All arguing and little action, Blame may represent the latest hopes of the Western Australian film industry, however the end result is an average revenge thriller that meanders in motivation, mistaking talk for tension.
2011 has proven an exciting time for first-time filmmakers, particularly those hailing from Australian shores. Indeed, in the six months of the year that have already passed, no fewer than nine local directors have brought their maiden movies to the screen, garnering significant media attention even despite mixed fortunes at the box office. From Ben C. Lucas’ tech-savvy teen fare Wasted On The Young to Gale Edwards musically inclined A Heartbeat Away, Leon Ford’s superhero story Griff The Invisible to Justin Kurzel’s serial killer drama Snowtown, Carlo Ledesma’s innovatively distributed The Tunnel to Julia Leigh’s artfully polarising Sleeping Beauty, and including Brendan Fletcher and Beck Cole’s respective indigenous efforts Mad Bastards and Here I Am, home-grown debut features have been flooding into cinemas thick and fast. Michael Henry’s Blamerounds out the pack of initial offerings thus far in 2011, finally showing in Australian theatres after a lengthy tour of the international festival circuit (including screenings at the Melbourne, Toronto and Chicago International Film Festivals in 2010).
After conducting a leisurely lesson with a student, music teacher Bernard (Damien de Montemas, TV’s Underbelly) drives home to his rural property. As he unpacks his groceries in preparation for a quiet weekend, a gang of masked assailants enter his remote abode, with Bernard drugged and bound in the process. With his life seemingly fading away, his attackers eradicate all traces of their visit, as they discuss the details of their plan. Reunited with a waiting fifth member of the group, it becomes apparent that revenge is their motive, with Nick (Simon Stone, Balibo), Natalie (Sophie Lowe, Beautiful Kate), Anthony (Ashley Zuckerman, Tom White), Cate (Kestie Morassi, The Wedding Party) and John (Michael Leonard Winter, The Pacific) seeking retribution for the death of Alice (Saskia Hampele, The Countdown). Setting off down the road, their consciences remain conflicted, worsening when it becomes apparent that they have left a mobile phone at the scene of the crime. Upon their return, the quintet are met with more than just guilt when Bernard’s previously prone form is missing from its final resting spot.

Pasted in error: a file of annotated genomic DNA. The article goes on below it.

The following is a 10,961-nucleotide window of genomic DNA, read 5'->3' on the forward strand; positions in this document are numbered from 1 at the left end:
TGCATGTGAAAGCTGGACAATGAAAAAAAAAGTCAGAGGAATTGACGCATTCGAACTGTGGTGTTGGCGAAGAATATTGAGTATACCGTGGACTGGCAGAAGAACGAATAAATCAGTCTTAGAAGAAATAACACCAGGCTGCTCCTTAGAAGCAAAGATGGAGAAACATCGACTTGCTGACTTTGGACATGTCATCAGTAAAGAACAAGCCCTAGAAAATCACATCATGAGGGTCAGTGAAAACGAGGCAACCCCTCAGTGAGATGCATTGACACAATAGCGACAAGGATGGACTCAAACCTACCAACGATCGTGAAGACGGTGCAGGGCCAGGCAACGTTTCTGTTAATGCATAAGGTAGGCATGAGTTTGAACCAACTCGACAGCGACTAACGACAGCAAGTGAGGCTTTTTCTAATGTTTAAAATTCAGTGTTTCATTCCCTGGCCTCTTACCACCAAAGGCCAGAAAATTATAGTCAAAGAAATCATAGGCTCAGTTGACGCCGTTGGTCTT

The psychological thriller is an oft tried yet rarely perfected sub-genre, with too many helmers taking the paint-by-numbers approach. Inspired by greats such as Alfred Hitchcock (Rear Window), Roman Polanski (Repulsion) and Stanley Kubrick (The Shining), many a modern filmmaker has attempted to mimic the mystery and drama of noted suspense efforts, with the impeccable output of Christopher Nolan (Memento), Darren Aronofsky (Black Swan) and David Fincher (Zodiac) the exception rather than the rule. After the aforementioned Wasted On The Young and Snowtown, writer / director Henry affords audiences with another opportunity to see an Australian offering of the ilk. Alas, despite ticking all the genre boxes – a deserted location, salacious scenario, fatal mistakes, layers of deception and an unhealthy dose of in-fighting – the resulting feature fails to cultivate the requisite sense of tension, with the drawn-out dialogue, predictable plotting and muddled motivations doing the film few favours. Whilst the talented cast are effective, their skills cannot hide the pitfalls of the stylish but insubstantial presentation. Imbued with potential, but ultimately unable to realise its promise, Blame is incapable of building or sustaining anything other than an utterly average effort.